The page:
Eating for PCOS: My Journey with Polycystic Ovarian Syndrome and Overcoming It
Today we're getting personal everyone!
I believe it's important to talk about things, and share information, even if it may be embarrassing, if someone else can benefit from it.
Like 5-10% of women in North America I was diagnosed with Polycystic Ovarian Syndrome. PCOS is categorized as having cysts on your ovaries, heightened levels of male hormones, and irregular periods, though you don't need all of those to be diagnosed.
It happened about 2.5 years ago after mentioning to my doctor that I was concerned that my periods were very irregular.
I was sent to a gynaecologist to get tests done that would confirm the diagnosis. The doctor was terrible.
(I don't want to name names but if you're in Toronto and need to see a gynaecologist, message me so I can tell you who to avoid!)
She basically told me in the worst way possible that my androgen levels were raised, I had cysts on my ovaries, it would probably be really hard to get pregnant, and if symptoms got really bad there were medications I could go on.
No bedside manner.
She didn't say anything about diet, or any natural ways to deal with it. Nope. She wrote me a prescription, that I never got filled, and left the room. Didn't even say anything like "that's all, bye." I thought she was coming back so I waited in the room for 10 minutes before asking a nurse if I could leave. Worst doctor ever.
So I of course went home and googled. And cried. The search results online weren't very helpful and I felt really bad about myself.
I wanted to feel like a fertile, feminine goddess, but instead I felt like the opposite.
I wallowed in self-pity for a while.
But I did not want this diagnosis to be the end of it. I thought there must be some way to cure it, and if not cure, then greatly improve.
There were a few resources I found online about how changing your diet can help.
I read that many women with PCOS are insulin resistant. This means that your body can't use the insulin it produces, and it'll pump out more. Too high levels can make your ovaries produce more androgens, like testosterone.
And a diet that's high in starchy gluten and sugary foods makes it really hard to control insulin resistance, and weight gain.
I Believe My Vegan Diet Started It
Okay, I know this may upset people in the vegan community.
I have great respect for them because they believe they're helping the world through not eating animal products. Believe me, I thought that too, that's why I was vegan!
But after over three years of a vegetarian, and then vegan lifestyle, my body wasn't happy.
I was pale, and cold all the time, my nails were weak, I got sick a lot. And this is when I started missing periods. It only just occurred to me lately that these might be connected.
Way before I was even diagnosed with PCOS, I ate a lot of greens, yes and I still do, but I also had a lot of starchy pastas and breads, and a lot of soy.
I believe veganism can work for some people. I am not one of those people. I know some people even manage their PCOS through a vegan lifestyle. I don't know how they do it but it was the opposite for me.
Changing My Lifestyle
I started back slowly, with eggs. And they felt so good. I felt all this energy returning to my body and knew I made the right choice. Salmon was next, which was absolutely amazing. I was reintroducing all this food so I was back to where I was before the vegan detour. But I hadn't cut anything out.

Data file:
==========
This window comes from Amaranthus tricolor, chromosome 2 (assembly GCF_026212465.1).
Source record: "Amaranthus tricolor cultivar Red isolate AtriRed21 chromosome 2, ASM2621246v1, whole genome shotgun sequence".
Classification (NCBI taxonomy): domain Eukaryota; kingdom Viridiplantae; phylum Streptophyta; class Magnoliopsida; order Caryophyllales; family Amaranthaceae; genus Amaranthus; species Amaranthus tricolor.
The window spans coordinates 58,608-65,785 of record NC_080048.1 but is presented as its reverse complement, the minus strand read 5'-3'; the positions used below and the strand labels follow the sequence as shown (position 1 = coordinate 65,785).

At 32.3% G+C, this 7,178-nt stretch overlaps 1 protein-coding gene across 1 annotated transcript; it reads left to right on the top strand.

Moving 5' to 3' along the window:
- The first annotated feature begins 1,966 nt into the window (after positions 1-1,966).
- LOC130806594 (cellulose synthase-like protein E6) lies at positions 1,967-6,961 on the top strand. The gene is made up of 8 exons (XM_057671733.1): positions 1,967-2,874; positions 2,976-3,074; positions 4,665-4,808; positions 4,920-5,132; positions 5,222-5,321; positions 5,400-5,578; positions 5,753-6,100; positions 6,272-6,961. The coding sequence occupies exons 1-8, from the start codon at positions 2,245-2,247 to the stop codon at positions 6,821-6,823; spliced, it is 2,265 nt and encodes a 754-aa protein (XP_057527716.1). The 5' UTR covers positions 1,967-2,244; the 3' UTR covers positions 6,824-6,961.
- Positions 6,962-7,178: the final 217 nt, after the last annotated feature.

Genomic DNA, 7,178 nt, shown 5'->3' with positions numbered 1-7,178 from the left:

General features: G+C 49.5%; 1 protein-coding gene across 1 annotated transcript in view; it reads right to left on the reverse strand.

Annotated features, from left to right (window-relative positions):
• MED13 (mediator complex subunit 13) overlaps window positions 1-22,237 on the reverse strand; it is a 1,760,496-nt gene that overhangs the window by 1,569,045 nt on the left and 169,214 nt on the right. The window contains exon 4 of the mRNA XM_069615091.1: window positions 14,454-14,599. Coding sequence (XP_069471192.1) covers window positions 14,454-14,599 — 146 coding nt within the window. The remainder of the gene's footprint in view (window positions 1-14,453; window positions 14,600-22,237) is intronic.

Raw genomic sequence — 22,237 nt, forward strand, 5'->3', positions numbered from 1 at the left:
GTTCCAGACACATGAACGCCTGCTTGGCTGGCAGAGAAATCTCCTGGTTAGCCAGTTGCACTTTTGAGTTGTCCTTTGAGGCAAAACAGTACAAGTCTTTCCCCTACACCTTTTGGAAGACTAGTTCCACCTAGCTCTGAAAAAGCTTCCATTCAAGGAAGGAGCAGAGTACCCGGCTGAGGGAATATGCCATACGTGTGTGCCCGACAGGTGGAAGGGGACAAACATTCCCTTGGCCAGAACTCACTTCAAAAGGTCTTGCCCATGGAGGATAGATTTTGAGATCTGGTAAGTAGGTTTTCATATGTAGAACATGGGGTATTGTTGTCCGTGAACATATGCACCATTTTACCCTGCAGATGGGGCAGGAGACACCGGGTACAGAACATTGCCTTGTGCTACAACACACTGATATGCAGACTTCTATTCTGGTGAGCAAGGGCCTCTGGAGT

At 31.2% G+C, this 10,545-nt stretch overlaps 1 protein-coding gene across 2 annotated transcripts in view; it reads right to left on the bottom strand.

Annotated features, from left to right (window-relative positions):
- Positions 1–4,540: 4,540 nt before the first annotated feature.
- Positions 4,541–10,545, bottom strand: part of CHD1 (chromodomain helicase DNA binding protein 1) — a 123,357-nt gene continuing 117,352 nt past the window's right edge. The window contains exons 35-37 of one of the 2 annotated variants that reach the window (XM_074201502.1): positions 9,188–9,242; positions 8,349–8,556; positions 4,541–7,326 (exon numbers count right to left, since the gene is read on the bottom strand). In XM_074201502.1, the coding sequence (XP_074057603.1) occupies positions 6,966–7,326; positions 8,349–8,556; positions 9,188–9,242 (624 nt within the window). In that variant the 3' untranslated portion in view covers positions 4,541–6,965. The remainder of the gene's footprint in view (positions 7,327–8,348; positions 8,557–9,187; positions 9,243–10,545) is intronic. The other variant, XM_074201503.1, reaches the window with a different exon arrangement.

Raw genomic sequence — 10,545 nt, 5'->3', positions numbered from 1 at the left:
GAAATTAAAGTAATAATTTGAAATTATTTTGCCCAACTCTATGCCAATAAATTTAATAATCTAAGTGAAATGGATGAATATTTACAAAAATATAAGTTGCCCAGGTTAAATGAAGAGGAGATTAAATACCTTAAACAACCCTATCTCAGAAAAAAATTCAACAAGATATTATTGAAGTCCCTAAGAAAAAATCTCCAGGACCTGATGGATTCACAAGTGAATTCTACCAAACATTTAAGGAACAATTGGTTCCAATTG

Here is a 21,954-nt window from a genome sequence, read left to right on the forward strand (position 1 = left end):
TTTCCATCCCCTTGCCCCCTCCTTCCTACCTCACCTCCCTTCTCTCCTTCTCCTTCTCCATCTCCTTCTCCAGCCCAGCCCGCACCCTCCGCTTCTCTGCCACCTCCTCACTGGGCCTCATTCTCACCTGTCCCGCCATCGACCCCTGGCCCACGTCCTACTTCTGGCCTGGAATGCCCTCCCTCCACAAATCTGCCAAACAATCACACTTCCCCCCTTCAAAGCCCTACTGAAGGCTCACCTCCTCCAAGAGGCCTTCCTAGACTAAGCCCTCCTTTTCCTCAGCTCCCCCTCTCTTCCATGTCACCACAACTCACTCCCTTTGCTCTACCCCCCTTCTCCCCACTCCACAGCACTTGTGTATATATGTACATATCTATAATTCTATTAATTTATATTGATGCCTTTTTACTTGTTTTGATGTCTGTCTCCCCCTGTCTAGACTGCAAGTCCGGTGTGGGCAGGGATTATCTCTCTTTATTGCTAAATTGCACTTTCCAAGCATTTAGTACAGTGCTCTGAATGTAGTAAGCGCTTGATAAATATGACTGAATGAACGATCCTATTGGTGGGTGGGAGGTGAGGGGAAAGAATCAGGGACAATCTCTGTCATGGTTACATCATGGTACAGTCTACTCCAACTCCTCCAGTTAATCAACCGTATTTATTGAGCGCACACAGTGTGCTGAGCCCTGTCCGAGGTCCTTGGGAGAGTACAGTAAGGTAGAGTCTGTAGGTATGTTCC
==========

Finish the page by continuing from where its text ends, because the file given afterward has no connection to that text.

It wouldn't be for another couple years to be diagnosed with PCOS and learn more about it that I realized I needed to haul ass.
While slowly figuring out what made me feel good and what made me feel bad, my periods started returning to normal. I was getting them every month!
I thought that it was high time that I get tested again because it's my body and I want to know how everything is functioning. When I told my doctor that my periods were normal she was more than happy to do another blood test.
And guess what. My hormones are normal!
They're not going to give my ovaries an ultrasound because she thinks it's unnecessary right now. The only time she would, would be if I have trouble getting pregnant in the future, which she doesn't think I will (& hopefully I won't!).
How I Eat Now
I try to keep it real simple. I don't need anything fancy, just quick things that are healthy, delicious, and affordable. I am not a nutritionist in any way but I know more or less about what is good and what is bad.
One of the diets I read about for PCOS is low carb and high fat/protein. I don't stick to any one main diet, I do what works for me, but I try to abide by this.
Here are some examples of meals that I eat:
-Oatmeal with yogurt
-Scrambled eggs & cherry tomatoes, and fruit
-Salad (which I always put cashews, sunflower, pumpkin, & chia seeds on)
-Canned salmon and rice
-Leftovers from dinner
-Salmon, rice, broccoli and carrots
-Taco bowl with beef, rice, cheese, lettuce, tomatoes, and avocado
-Chicken and veggies
-Pizza because let's face it, it's delicious and okay to eat every once in a while
-Banana or apple with peanut butter
-Reese's Peanut Butter Cups (see above: pizza)
I can still work on this. It can always improve but it's important to enjoy yourself sometimes too. It should be noted that I never drink milk, I rarely have pasta and bread, and I hardly ever consume soy anymore. I believe these were important changes.
I also try to exercise as much as I can by doing Barre (which is great because I can do it unlimited for free!).
My advice to anyone struggling with PCOS is that you're not hopeless. You can take control over it even if that seems daunting and scary. And there's no one-size-fits-all diet to go with.
Every body is different but if you take the time to figure out what works and what doesn't, it will help.
You can do it. I'm with you.